Could the Coalition turn RET towards large-scale solar?

In seeking to justify its push against wind energy, the creation of a “wind commissioner” and its dealing with the Senate cross-bench, the Coalition is trying to turn the renewable energy target into a sort of de facto large-scale solar scheme.

“What we’re doing there is very significant and we’re increasing the focus on large-scale solar,” environment minister Greg Hunt told radio last week.

But can Tony Abbott, an expert in arguing against things – the carbon price and wind energy being just two prime examples – actually argue in favour of something, and get investors to follow?

In the letter Abbott ordered Hunt to write to the back-benchers led by David Leyonhjelm, he promises to ask the CEFC to ensure “significantly increased uptake of large-scale solar and energy efficiency”.

Hunt has not yet written to the CEFC, but the government does indeed have the power to change the mandate of the institution to focus on solar. The CEFC could respond by offering concessional finance for solar projects, or even take an equity stake in a project (something it has avoided doing to date).

The CEFC – which has $10 billion at its disposal over five years – has so far allocated around one-quarter of the funds it has committed to wind energy projects, including the new Taralga wind farm and the fourth stage of the Portland wind farm, and the refinancing of the Macarthur wind farm.

Solar accounts for an equivalent amount, but almost all of this is in the financing of rooftop solar PV, mostly through power purchase agreements and the like.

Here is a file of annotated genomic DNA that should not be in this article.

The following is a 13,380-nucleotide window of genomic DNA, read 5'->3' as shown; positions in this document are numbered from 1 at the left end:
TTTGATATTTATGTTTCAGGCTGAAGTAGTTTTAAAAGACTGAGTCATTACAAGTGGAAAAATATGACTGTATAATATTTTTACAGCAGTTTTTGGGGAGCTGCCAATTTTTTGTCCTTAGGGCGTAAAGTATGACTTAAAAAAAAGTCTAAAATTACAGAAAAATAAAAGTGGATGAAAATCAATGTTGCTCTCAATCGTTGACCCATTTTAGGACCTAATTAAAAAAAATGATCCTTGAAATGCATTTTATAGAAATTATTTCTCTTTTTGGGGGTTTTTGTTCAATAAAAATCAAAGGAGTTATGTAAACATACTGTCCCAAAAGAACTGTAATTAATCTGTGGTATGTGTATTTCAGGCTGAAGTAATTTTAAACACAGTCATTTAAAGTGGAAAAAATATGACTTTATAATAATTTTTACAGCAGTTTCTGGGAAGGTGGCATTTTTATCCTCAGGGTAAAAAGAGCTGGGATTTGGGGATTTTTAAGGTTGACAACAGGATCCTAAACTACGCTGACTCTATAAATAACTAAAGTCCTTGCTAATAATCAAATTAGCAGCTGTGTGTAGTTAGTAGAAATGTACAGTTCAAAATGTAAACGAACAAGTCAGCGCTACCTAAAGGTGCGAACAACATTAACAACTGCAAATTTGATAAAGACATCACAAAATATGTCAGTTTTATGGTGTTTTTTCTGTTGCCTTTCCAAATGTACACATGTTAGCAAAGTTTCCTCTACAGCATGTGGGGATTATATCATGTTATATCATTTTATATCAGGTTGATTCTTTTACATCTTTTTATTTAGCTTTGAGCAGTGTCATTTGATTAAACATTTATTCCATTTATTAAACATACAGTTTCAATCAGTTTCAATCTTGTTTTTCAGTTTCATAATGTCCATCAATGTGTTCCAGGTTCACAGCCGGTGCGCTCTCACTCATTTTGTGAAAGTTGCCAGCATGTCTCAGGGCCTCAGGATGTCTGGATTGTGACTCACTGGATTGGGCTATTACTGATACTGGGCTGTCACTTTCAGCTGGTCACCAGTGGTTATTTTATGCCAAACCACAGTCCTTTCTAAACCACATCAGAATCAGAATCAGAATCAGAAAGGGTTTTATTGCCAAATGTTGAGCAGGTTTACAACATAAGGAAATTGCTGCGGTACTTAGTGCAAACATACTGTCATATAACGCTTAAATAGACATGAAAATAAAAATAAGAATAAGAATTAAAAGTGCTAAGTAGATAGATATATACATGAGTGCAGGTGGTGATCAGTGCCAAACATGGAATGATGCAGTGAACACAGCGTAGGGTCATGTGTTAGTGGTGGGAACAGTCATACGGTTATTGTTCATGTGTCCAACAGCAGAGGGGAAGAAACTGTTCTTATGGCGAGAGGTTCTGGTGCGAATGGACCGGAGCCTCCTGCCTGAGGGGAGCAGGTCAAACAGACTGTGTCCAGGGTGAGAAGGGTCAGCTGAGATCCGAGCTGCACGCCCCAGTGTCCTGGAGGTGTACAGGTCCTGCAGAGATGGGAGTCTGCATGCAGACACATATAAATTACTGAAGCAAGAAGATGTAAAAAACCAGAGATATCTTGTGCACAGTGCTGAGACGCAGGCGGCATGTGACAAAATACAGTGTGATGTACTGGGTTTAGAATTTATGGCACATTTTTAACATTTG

But CEFC chief executive Oliver Yates recently gave an upbeat assessment of the prospects of the big solar industry, noting the forecasts by Bloomberg New Energy Finance that it could account for 40 per cent of the RET.

“We are seeing a continued global and domestic trend downward with utility-scale project costs,” Yates said. “We encourage the diversity of renewables within the energy supply system and expect solar to play an increasing part.

“The predictability of solar generation, relative ease of construction and low development concerns around Australia is making it an attractive option.”

© 2015 Solar Choice Pty Ltd

Giles Parkinson

Giles Parkinson regularly contributes unique content to Solar Choice News. Giles is the founder and editor of clean energy industry news service RenewEconomy. He is a journalist of 30 years experience, a former Business Editor and Deputy Editor of the Financial Review, a columnist for The Bulletin magazine and The Australian, and the founding editor of Climate Spectator.
Giles Parkinson